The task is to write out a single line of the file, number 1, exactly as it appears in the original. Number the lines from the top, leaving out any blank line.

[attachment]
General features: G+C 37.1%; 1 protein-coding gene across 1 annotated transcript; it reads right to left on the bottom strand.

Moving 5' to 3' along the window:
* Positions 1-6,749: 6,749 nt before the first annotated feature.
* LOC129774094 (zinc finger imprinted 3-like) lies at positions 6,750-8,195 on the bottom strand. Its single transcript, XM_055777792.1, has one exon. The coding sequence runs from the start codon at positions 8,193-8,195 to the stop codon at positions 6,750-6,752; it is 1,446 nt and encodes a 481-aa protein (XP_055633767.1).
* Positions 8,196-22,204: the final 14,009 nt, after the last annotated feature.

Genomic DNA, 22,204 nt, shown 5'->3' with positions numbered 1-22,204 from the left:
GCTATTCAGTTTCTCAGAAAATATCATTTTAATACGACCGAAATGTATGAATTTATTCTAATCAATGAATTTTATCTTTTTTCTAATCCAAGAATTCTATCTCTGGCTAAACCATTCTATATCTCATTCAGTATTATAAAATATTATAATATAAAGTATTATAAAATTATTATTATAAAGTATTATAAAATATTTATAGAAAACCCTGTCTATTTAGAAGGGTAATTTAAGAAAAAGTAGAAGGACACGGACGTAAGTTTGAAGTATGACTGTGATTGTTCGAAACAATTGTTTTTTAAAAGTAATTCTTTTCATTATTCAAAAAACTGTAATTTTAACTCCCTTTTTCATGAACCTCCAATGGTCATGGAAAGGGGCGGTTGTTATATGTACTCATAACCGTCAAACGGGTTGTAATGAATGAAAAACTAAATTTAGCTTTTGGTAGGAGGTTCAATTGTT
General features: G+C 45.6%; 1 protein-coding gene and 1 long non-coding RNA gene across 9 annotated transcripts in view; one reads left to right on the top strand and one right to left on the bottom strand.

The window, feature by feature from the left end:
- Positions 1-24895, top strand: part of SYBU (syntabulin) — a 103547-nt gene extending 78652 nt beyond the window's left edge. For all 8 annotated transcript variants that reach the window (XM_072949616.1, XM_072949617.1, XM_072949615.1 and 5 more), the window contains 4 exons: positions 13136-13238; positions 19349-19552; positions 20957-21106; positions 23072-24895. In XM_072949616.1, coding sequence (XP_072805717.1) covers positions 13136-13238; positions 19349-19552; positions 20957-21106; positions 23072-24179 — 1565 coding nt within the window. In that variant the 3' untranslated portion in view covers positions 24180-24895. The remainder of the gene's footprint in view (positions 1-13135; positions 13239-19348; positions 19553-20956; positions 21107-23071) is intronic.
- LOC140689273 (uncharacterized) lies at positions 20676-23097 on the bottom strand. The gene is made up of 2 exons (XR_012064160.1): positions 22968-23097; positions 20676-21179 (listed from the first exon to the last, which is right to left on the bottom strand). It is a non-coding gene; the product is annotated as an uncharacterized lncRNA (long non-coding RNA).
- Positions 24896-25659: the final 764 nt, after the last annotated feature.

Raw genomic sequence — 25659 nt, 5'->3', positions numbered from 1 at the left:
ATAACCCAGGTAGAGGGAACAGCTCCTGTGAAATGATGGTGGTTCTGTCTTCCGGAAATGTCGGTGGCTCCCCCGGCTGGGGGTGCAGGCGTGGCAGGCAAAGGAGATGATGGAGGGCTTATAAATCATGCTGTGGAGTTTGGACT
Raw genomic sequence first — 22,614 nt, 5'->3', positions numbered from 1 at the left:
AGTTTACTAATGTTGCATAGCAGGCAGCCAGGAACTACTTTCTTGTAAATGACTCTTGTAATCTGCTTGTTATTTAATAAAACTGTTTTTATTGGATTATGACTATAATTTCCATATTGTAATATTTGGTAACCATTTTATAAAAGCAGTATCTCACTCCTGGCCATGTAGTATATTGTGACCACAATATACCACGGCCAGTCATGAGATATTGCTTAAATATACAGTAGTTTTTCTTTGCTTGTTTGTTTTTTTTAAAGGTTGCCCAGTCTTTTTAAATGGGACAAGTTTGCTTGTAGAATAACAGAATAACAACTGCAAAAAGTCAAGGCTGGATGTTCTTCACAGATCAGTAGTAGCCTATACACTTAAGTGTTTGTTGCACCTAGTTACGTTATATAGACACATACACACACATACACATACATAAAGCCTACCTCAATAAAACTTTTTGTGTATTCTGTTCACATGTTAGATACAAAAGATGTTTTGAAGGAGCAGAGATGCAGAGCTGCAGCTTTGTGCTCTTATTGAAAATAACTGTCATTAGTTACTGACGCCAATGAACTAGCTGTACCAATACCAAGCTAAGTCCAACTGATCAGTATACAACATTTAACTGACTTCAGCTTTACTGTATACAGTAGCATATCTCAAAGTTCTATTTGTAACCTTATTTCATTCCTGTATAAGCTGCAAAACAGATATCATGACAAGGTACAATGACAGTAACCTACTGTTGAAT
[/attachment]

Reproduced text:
General features: G+C 37.1%; 1 protein-coding gene across 1 annotated transcript; it reads right to left on the bottom strand.